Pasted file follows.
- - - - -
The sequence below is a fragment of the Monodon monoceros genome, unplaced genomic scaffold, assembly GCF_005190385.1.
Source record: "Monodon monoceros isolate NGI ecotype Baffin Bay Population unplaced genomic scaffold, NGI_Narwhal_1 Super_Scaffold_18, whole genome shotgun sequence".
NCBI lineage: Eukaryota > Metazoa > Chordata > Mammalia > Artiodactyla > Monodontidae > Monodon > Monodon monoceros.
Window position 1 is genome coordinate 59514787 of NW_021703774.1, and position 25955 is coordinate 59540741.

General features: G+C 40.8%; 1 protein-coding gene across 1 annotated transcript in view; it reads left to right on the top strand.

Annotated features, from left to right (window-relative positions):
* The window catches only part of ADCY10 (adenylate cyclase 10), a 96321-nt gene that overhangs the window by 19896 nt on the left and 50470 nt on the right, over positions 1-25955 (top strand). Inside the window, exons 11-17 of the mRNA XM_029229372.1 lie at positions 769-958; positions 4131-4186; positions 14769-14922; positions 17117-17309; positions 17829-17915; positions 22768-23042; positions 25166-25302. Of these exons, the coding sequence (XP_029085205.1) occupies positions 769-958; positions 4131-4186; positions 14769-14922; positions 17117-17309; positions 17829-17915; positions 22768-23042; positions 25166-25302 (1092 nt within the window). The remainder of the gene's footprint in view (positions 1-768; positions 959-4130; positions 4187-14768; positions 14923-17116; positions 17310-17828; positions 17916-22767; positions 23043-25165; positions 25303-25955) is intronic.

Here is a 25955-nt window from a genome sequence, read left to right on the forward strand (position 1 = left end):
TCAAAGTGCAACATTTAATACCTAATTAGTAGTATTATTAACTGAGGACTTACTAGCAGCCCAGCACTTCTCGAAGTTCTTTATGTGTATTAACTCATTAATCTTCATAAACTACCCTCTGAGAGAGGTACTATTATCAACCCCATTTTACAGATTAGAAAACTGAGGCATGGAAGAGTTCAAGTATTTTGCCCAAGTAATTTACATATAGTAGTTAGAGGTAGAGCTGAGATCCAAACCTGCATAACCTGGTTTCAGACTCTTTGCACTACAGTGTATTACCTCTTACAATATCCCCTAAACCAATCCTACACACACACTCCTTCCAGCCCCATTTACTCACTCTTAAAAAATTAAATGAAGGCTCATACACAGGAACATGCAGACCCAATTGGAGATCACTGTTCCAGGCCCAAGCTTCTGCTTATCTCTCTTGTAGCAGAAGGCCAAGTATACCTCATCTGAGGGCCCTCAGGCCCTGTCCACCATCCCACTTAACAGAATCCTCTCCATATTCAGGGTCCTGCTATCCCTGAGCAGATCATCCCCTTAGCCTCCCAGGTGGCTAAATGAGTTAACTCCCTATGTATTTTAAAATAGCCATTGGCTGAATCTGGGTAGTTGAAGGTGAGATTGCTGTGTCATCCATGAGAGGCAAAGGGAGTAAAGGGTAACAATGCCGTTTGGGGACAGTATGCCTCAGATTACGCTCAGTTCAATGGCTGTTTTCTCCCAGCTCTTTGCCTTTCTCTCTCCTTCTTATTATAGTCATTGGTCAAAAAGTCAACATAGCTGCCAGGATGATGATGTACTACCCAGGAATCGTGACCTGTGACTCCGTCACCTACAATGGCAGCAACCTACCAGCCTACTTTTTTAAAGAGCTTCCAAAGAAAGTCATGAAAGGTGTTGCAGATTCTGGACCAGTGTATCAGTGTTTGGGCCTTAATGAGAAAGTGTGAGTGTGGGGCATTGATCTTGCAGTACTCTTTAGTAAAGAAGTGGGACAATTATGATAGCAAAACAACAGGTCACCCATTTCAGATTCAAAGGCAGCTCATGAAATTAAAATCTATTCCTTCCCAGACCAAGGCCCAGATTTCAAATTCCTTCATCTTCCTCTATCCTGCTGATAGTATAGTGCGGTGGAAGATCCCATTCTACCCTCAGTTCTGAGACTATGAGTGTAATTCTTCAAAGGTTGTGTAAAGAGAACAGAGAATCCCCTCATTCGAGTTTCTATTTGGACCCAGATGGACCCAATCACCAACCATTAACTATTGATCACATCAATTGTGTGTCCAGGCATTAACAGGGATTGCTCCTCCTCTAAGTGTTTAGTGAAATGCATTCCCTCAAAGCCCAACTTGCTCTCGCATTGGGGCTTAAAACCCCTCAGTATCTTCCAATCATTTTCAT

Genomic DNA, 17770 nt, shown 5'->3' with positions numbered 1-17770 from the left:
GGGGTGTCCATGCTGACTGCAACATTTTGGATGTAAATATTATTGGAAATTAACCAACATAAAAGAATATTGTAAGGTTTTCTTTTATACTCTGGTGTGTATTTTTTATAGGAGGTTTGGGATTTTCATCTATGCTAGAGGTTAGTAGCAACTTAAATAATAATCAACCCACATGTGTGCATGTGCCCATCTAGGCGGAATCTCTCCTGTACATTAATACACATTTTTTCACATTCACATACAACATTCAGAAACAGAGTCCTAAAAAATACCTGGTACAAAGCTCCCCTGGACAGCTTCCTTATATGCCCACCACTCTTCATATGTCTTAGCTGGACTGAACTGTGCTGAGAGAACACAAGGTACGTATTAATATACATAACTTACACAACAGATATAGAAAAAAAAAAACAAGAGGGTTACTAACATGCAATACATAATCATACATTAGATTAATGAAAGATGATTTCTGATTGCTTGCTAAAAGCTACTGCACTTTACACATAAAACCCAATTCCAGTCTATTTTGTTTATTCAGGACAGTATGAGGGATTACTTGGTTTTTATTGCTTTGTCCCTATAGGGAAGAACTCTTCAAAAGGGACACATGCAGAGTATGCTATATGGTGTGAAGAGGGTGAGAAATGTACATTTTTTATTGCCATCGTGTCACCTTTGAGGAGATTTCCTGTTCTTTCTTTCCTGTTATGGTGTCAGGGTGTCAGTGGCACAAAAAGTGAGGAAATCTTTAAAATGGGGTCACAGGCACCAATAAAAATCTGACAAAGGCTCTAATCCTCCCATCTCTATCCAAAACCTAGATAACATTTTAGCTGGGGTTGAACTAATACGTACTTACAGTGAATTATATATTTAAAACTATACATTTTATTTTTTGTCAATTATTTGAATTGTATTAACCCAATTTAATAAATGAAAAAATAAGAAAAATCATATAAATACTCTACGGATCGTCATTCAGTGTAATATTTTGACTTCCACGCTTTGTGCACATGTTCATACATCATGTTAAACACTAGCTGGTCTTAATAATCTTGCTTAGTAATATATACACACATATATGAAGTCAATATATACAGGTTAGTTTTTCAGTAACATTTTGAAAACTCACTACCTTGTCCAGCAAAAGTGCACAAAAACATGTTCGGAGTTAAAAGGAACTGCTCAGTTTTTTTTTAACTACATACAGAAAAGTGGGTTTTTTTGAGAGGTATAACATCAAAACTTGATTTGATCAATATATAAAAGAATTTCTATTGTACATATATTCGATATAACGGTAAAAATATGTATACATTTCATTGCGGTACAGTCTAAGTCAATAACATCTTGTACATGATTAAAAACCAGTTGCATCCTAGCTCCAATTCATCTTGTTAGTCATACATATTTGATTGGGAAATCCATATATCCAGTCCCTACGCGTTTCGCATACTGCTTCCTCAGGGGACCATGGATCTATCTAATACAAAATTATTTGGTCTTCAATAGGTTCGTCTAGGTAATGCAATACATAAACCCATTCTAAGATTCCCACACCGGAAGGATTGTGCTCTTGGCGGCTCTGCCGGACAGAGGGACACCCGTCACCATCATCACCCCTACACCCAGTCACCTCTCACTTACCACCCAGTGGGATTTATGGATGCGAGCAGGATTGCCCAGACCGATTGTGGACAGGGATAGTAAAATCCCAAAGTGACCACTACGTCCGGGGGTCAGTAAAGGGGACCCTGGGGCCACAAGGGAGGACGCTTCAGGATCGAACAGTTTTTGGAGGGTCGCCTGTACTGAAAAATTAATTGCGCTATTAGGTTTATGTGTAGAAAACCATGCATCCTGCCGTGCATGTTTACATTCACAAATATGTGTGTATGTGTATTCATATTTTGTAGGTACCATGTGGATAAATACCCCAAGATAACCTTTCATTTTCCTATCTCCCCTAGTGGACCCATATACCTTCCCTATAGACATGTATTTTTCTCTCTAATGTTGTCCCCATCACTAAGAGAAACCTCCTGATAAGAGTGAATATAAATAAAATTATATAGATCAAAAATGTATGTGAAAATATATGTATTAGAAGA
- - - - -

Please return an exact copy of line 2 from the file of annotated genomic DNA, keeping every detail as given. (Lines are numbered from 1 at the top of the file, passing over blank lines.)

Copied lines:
Source record: "Monodon monoceros isolate NGI ecotype Baffin Bay Population unplaced genomic scaffold, NGI_Narwhal_1 Super_Scaffold_18, whole genome shotgun sequence".